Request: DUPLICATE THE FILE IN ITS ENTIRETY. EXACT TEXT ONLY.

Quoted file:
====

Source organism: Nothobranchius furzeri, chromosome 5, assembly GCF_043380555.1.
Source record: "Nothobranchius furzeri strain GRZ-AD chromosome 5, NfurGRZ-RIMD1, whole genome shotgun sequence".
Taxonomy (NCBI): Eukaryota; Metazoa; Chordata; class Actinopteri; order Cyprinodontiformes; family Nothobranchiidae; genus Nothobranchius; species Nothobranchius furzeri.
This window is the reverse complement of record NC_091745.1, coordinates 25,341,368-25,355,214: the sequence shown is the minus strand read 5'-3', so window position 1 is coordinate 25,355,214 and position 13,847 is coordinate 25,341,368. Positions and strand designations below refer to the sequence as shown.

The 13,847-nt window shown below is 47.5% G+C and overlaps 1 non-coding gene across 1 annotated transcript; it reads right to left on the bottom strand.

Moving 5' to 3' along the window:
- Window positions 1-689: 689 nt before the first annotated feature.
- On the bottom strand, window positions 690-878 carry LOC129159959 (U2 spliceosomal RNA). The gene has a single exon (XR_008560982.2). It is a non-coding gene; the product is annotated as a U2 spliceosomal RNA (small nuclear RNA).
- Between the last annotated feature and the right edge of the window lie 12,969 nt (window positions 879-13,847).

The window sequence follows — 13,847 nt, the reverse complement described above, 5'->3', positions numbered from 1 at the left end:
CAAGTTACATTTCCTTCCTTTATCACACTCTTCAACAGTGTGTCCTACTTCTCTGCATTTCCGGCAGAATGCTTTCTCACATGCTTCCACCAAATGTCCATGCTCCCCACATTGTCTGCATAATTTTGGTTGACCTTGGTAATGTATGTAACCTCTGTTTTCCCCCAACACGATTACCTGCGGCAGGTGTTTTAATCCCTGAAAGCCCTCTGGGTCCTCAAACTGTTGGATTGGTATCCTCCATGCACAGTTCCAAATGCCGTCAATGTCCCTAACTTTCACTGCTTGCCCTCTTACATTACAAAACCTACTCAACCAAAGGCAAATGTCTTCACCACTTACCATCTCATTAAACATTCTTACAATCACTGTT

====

Source organism: Nothobranchius furzeri, chromosome 5, assembly GCF_043380555.1.
Source record: "Nothobranchius furzeri strain GRZ-AD chromosome 5, NfurGRZ-RIMD1, whole genome shotgun sequence".
Taxonomy (NCBI): Eukaryota; Metazoa; Chordata; class Actinopteri; order Cyprinodontiformes; family Nothobranchiidae; genus Nothobranchius; species Nothobranchius furzeri.
This window is the reverse complement of record NC_091745.1, coordinates 25,341,368-25,355,214: the sequence shown is the minus strand read 5'-3', so window position 1 is coordinate 25,355,214 and position 13,847 is coordinate 25,341,368. Positions and strand designations below refer to the sequence as shown.

The 13,847-nt window shown below is 47.5% G+C and overlaps 1 non-coding gene across 1 annotated transcript; it reads right to left on the bottom strand.

Moving 5' to 3' along the window:
- Window positions 1-689: 689 nt before the first annotated feature.
- On the bottom strand, window positions 690-878 carry LOC129159959 (U2 spliceosomal RNA). The gene has a single exon (XR_008560982.2). It is a non-coding gene; the product is annotated as a U2 spliceosomal RNA (small nuclear RNA).
- Between the last annotated feature and the right edge of the window lie 12,969 nt (window positions 879-13,847).

The window sequence follows — 13,847 nt, the reverse complement described above, 5'->3', positions numbered from 1 at the left end:
CAAGTTACATTTCCTTCCTTTATCACACTCTTCAACAGTGTGTCCTACTTCTCTGCATTTCCGGCAGAATGCTTTCTCACATGCTTCCACCAAATGTCCATGCTCCCCACATTGTCTGCATAATTTTGGTTGACCTTGGTAATGTATGTAACCTCTGTTTTCCCCCAACACGATTACCTGCGGCAGGTGTTTTAATCCCTGAAAGCCCTCTGGGTCCTCAAACTGTTGGATTGGTATCCTCCATGCACAGTTCCAAATGCCGTCAATGTCCCTAACTTTCACTGCTTGCCCTCTTACATTACAAAACCTACTCAACCAAAGGCAAATGTCTTCACCACTTACCATCTCATTAAACATTCTTACAATCACTGTT